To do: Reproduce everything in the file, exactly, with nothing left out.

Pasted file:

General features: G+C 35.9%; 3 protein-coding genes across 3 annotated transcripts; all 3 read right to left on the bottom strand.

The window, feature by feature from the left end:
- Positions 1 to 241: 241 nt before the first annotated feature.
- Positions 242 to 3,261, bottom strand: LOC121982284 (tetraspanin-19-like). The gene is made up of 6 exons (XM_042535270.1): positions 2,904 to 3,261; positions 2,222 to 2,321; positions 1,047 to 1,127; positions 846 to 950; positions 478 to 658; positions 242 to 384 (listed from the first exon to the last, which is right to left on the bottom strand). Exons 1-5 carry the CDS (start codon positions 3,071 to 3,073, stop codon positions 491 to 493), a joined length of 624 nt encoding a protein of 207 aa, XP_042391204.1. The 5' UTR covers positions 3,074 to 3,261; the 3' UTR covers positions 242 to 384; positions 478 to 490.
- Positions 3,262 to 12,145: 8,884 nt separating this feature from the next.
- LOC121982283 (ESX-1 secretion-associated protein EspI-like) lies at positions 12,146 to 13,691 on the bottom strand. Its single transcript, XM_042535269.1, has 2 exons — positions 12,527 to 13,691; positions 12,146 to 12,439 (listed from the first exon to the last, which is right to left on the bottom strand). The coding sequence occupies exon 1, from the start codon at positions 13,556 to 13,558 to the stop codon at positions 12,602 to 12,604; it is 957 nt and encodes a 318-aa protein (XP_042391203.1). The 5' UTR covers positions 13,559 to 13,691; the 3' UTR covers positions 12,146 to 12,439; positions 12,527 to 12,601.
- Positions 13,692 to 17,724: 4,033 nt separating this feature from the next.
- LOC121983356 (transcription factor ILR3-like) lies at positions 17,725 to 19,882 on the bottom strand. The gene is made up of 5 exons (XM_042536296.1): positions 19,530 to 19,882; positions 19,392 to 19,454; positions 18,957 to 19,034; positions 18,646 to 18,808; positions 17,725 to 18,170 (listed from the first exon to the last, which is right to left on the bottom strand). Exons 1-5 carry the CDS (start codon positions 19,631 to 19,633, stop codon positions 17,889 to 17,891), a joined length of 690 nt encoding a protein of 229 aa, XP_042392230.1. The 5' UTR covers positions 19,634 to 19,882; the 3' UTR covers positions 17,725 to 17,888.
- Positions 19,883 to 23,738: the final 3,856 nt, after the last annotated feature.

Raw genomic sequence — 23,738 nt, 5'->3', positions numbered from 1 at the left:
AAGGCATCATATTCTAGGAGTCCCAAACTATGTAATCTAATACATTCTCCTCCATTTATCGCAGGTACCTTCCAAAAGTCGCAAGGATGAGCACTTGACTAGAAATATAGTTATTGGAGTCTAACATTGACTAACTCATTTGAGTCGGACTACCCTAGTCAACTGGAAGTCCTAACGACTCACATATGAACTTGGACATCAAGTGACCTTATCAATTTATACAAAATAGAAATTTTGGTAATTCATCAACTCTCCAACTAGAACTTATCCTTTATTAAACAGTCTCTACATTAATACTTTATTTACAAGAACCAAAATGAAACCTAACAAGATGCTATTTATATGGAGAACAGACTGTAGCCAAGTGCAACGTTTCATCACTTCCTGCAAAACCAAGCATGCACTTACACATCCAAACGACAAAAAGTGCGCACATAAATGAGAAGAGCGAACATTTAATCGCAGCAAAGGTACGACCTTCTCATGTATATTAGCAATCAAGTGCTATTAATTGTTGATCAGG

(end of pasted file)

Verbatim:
General features: G+C 35.9%; 3 protein-coding genes across 3 annotated transcripts; all 3 read right to left on the bottom strand.

The window, feature by feature from the left end:
- Positions 1 to 241: 241 nt before the first annotated feature.
- Positions 242 to 3,261, bottom strand: LOC121982284 (tetraspanin-19-like). The gene is made up of 6 exons (XM_042535270.1): positions 2,904 to 3,261; positions 2,222 to 2,321; positions 1,047 to 1,127; positions 846 to 950; positions 478 to 658; positions 242 to 384 (listed from the first exon to the last, which is right to left on the bottom strand). Exons 1-5 carry the CDS (start codon positions 3,071 to 3,073, stop codon positions 491 to 493), a joined length of 624 nt encoding a protein of 207 aa, XP_042391204.1. The 5' UTR covers positions 3,074 to 3,261; the 3' UTR covers positions 242 to 384; positions 478 to 490.
- Positions 3,262 to 12,145: 8,884 nt separating this feature from the next.
- LOC121982283 (ESX-1 secretion-associated protein EspI-like) lies at positions 12,146 to 13,691 on the bottom strand. Its single transcript, XM_042535269.1, has 2 exons — positions 12,527 to 13,691; positions 12,146 to 12,439 (listed from the first exon to the last, which is right to left on the bottom strand). The coding sequence occupies exon 1, from the start codon at positions 13,556 to 13,558 to the stop codon at positions 12,602 to 12,604; it is 957 nt and encodes a 318-aa protein (XP_042391203.1). The 5' UTR covers positions 13,559 to 13,691; the 3' UTR covers positions 12,146 to 12,439; positions 12,527 to 12,601.
- Positions 13,692 to 17,724: 4,033 nt separating this feature from the next.
- LOC121983356 (transcription factor ILR3-like) lies at positions 17,725 to 19,882 on the bottom strand. The gene is made up of 5 exons (XM_042536296.1): positions 19,530 to 19,882; positions 19,392 to 19,454; positions 18,957 to 19,034; positions 18,646 to 18,808; positions 17,725 to 18,170 (listed from the first exon to the last, which is right to left on the bottom strand). Exons 1-5 carry the CDS (start codon positions 19,631 to 19,633, stop codon positions 17,889 to 17,891), a joined length of 690 nt encoding a protein of 229 aa, XP_042392230.1. The 5' UTR covers positions 19,634 to 19,882; the 3' UTR covers positions 17,725 to 17,888.
- Positions 19,883 to 23,738: the final 3,856 nt, after the last annotated feature.

Raw genomic sequence — 23,738 nt, 5'->3', positions numbered from 1 at the left:
AAGGCATCATATTCTAGGAGTCCCAAACTATGTAATCTAATACATTCTCCTCCATTTATCGCAGGTACCTTCCAAAAGTCGCAAGGATGAGCACTTGACTAGAAATATAGTTATTGGAGTCTAACATTGACTAACTCATTTGAGTCGGACTACCCTAGTCAACTGGAAGTCCTAACGACTCACATATGAACTTGGACATCAAGTGACCTTATCAATTTATACAAAATAGAAATTTTGGTAATTCATCAACTCTCCAACTAGAACTTATCCTTTATTAAACAGTCTCTACATTAATACTTTATTTACAAGAACCAAAATGAAACCTAACAAGATGCTATTTATATGGAGAACAGACTGTAGCCAAGTGCAACGTTTCATCACTTCCTGCAAAACCAAGCATGCACTTACACATCCAAACGACAAAAAGTGCGCACATAAATGAGAAGAGCGAACATTTAATCGCAGCAAAGGTACGACCTTCTCATGTATATTAGCAATCAAGTGCTATTAATTGTTGATCAGG